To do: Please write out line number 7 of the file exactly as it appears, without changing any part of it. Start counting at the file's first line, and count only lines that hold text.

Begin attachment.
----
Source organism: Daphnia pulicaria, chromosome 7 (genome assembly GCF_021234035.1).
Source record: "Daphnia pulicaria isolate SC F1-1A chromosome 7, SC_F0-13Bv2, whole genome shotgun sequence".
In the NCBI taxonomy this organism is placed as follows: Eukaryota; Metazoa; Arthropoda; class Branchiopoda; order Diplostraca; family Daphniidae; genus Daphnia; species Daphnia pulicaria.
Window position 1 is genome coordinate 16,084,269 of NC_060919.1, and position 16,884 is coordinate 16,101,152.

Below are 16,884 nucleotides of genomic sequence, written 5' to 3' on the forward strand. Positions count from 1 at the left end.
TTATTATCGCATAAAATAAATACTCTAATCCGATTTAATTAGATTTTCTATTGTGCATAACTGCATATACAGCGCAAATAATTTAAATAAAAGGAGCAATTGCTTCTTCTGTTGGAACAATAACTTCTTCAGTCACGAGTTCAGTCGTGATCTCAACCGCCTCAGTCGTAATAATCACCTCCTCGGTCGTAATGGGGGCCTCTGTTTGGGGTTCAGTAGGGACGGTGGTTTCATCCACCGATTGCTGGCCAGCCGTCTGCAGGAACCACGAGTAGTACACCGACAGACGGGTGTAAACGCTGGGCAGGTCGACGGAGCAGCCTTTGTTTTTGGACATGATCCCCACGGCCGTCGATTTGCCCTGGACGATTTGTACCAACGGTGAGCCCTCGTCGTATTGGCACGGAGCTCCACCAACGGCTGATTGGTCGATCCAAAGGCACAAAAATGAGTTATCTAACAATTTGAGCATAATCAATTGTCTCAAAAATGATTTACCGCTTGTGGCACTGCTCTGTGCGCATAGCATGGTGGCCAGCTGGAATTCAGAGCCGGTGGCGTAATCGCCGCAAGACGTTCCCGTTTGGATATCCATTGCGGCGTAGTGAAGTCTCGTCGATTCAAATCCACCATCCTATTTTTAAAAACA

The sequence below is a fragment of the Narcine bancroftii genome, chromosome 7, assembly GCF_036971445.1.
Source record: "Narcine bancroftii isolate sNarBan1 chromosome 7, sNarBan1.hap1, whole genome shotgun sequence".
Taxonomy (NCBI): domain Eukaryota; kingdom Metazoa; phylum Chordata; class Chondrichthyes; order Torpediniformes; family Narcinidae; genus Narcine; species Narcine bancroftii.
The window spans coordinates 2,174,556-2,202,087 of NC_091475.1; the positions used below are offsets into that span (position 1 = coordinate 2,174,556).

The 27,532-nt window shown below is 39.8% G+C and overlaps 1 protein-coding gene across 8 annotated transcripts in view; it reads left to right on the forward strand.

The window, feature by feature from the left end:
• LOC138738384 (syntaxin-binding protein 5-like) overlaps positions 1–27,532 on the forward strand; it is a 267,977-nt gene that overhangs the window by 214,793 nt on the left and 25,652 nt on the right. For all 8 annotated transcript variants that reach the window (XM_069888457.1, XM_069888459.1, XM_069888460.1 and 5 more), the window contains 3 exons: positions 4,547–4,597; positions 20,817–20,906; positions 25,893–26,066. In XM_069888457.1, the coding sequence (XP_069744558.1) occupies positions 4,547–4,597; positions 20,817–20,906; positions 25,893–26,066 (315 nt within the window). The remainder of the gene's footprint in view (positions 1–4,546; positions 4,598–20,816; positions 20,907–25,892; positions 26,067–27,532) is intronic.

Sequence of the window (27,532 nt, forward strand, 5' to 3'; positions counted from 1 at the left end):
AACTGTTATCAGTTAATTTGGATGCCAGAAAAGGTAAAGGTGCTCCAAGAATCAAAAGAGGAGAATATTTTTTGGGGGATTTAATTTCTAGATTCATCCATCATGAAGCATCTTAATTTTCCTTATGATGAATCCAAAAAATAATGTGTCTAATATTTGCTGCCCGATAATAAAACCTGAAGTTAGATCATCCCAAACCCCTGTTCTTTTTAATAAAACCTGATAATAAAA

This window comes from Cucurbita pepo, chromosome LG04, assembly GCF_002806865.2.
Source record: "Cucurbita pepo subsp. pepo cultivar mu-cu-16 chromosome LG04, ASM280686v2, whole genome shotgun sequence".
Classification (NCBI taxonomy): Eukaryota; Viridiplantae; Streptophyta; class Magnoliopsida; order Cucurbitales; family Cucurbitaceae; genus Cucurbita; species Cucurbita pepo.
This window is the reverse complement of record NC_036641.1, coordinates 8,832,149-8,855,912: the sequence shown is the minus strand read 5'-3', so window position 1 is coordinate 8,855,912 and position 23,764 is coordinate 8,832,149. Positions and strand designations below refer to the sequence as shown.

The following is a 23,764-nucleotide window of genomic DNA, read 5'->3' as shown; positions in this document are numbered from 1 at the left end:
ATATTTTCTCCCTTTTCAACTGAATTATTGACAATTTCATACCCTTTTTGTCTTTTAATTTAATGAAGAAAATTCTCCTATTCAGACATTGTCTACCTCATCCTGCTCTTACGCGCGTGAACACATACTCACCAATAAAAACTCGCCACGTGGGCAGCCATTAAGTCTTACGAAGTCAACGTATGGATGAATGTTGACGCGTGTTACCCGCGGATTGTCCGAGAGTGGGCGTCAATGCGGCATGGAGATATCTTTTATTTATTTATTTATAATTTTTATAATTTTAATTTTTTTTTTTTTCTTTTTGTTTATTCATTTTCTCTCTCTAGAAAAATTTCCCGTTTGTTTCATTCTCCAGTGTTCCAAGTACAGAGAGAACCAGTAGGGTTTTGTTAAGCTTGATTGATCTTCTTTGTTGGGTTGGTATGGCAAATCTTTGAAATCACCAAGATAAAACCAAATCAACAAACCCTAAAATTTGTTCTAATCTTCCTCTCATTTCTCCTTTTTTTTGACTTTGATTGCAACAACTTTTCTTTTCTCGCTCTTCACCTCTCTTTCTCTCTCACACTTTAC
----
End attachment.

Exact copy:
The sequence below is a fragment of the Narcine bancroftii genome, chromosome 7, assembly GCF_036971445.1.